Biochemical and Biophysical Research Communications, Vol.272, No.2, 603-609, 2000
Sphingosylphosphorylcholine induces endothelial cell migration and morphogenesis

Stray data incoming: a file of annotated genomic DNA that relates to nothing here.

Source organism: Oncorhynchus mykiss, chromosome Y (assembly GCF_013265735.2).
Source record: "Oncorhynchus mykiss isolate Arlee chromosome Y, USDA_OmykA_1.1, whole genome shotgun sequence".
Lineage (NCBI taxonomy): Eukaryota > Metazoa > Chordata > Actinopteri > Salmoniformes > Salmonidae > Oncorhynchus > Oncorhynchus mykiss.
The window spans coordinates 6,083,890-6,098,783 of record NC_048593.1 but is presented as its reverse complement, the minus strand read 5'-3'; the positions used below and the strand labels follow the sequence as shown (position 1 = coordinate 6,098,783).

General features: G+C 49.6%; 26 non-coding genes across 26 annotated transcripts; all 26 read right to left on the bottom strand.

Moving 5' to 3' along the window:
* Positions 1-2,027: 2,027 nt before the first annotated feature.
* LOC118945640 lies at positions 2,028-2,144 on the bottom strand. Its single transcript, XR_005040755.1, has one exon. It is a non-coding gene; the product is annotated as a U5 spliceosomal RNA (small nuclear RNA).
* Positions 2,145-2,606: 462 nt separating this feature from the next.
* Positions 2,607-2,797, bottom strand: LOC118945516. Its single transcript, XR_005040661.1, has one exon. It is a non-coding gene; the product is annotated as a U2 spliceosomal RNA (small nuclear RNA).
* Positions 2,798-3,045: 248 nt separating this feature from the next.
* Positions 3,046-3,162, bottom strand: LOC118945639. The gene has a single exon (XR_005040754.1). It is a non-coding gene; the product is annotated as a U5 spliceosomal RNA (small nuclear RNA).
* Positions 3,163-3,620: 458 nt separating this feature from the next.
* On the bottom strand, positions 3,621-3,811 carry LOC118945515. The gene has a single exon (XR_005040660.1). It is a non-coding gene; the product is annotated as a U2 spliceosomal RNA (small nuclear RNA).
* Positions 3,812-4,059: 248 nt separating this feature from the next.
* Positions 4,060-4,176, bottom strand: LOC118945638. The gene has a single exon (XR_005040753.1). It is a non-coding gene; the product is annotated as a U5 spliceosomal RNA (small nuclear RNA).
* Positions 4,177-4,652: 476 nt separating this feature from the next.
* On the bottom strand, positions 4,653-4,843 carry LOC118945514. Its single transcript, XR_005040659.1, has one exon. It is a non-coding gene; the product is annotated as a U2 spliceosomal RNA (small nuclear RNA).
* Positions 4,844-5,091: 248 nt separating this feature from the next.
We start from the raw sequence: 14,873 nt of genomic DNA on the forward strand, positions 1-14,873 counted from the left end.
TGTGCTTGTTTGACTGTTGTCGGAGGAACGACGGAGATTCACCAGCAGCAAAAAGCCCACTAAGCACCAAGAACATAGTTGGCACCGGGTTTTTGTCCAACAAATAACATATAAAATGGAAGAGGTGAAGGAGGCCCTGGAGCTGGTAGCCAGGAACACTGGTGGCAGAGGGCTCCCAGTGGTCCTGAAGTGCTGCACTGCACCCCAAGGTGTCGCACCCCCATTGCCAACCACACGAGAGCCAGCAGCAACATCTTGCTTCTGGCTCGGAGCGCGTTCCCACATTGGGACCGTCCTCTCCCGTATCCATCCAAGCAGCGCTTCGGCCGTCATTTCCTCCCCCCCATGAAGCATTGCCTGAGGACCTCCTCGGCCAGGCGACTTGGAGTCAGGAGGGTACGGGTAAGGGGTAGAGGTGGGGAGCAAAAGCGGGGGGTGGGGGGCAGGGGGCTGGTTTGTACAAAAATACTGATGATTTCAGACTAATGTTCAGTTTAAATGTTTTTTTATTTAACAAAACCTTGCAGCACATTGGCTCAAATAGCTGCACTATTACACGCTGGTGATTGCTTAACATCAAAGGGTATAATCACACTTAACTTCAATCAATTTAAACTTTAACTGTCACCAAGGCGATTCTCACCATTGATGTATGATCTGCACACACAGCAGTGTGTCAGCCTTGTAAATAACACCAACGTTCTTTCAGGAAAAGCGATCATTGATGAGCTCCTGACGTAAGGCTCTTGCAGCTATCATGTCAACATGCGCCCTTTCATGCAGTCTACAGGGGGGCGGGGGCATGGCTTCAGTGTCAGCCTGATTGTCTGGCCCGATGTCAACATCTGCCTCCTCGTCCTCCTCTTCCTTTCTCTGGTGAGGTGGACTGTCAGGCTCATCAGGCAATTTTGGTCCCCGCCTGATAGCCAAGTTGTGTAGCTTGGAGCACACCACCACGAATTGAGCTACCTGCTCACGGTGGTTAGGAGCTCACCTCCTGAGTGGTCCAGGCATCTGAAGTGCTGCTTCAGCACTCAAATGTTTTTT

Sphingosylphosphorylcholine (SPC) is one of the biologically active phospholipids that may act as extracellular messengers. Particularly important is the role of these lipids in the angiogenic response, a complex process involving endothelial cell migration, proliferation, and morphologic differentiation. Here we demonstrate that SPC and its hydrolytic product, sphingosine, induce chemotactic migration of human and bovine endothelial cells. The response is approximately equal to that elicited by vascular endothelial cell growth factor. The effect of SPC and sphingosine was associated with a rapid down-regulation of Edg1, a sphingosine 1-phosphate (SPP)-specific receptor involved in endothelial cell chemotaxis. Both SPC and sphingosine induced differentiation of endothelial cells into capillary-like structures in vitro. Thus, SPC and sphingosine join SPP among the biologically active lipids with angiogenic potential. Since neuronal abnormalities accompany pathological accumulation of SPC in brain tissue, it is possible that SPC is a modulator of angiogenesis in neural tissue upon its release from brain cells following trauma or neoplastic growth.